7in - Made In Japan - Instant Hit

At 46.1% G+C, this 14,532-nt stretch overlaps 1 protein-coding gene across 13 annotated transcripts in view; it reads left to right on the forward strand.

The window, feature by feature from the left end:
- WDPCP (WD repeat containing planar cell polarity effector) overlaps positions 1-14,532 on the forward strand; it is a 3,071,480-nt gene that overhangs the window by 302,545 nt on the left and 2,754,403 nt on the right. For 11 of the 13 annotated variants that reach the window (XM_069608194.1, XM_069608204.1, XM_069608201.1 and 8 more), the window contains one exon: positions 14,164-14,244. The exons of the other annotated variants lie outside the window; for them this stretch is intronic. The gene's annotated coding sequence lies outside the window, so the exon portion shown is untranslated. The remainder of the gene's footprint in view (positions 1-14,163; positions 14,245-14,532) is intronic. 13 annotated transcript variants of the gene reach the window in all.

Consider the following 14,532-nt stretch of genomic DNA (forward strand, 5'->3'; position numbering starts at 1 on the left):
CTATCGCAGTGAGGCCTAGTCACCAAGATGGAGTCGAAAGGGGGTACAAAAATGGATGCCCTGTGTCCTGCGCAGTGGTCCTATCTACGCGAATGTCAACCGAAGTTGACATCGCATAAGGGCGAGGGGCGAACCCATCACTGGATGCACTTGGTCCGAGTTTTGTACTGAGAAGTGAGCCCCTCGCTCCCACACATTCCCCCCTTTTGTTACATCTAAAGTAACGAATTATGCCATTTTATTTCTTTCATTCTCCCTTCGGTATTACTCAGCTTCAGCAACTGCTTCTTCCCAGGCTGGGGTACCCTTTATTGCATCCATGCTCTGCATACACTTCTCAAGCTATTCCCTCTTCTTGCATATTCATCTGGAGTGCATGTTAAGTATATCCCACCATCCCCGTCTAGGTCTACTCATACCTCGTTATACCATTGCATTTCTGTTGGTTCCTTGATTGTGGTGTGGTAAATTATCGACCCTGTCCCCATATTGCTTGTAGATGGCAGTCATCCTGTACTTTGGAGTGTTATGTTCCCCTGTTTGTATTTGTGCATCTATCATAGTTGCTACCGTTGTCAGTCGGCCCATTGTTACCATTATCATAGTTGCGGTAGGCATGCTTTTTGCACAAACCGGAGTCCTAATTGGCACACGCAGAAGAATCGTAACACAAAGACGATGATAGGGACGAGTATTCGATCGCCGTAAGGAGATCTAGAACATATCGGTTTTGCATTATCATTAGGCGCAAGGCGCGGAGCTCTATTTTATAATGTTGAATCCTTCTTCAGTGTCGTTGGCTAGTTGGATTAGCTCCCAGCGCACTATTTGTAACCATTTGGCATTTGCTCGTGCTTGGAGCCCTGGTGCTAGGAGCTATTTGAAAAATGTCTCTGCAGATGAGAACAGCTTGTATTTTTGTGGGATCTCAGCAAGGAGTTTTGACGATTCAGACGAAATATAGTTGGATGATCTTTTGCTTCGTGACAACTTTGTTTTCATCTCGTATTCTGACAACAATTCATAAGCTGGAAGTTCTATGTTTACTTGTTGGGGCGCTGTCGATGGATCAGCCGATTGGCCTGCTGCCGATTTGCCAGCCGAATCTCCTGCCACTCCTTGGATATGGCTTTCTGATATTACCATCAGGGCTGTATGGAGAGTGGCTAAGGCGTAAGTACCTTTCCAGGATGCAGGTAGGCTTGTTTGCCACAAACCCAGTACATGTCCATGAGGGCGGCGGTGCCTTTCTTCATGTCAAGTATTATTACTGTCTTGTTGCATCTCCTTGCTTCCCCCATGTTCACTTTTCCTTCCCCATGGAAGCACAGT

By now you probably know that we’re pretty big B-movie fans here at HoZac, and any time there’s ever a band performing in one of these films, it never fails to send those jolts of curiosity, as was pretty much the case with the classic 1980 horror film, New Year’s Evil. After we got the Archival leg of our operation underway, it was prime time to dig in and try and see if these near-mythical bands had any unreleased material, and sure enough, Made In Japan bit on the line and after a few email exchanges, we had a grip of unreleased 1979 material from one of Los Angeles’ unsigned bands of the first wave of punk on our hands. The Made in Japan story starts a little earlier than their appearance in the film though, as original bassist Bobby Asea was in Cyclops, the band that opened for The Damned on their first US tour in LA in 1977, Dave Codling (aka Maha Dev) was originally from the early 70s UK psych rock band Quintessence, and Barry Paul from Savoy Brown, as well as Heavy Metal Kids, so they truly had quite the offbeat pedigree. In late 70s LA, punk and new wave were inescapable so the melting pot runneth over with all types of rock’n roll remnants scattering about to form bands, and Made In Japan fit the mold quite well, despite sadly never acquiring a record deal at the time. Aside from their promo-only 45 (The Cooler b/w Suicide Ways) issued by Cannon Films in 1980 and mainly sent to radio stations to promote the New Year’s Evil film, Made In Japan slipped quickly through the cracks, although they did play around quite a bit and even opened for Love as well as a few other LA underground luminaries in the late 70s & early 80s, and if you’d caught their insanely catchy song “Dumb Blondes” in the movie, the rest of the material luckily wasn’t far off. Taking cues from UK power pop band such as Buzzcocks & Nick Lowe, as well as LA locals Paul Collins Beat & the Plimsouls, Made in Japan carved out a little spot of their own, despite fleeting stardom, and luckily managed to record an armload of original songs before disbanding, to which we’ve got two immediate classics for you on this archival 7”, so dig in and even if you “don’t want no sensitive shit” you NEED these “Instant Hits” right between your ears, where they belong.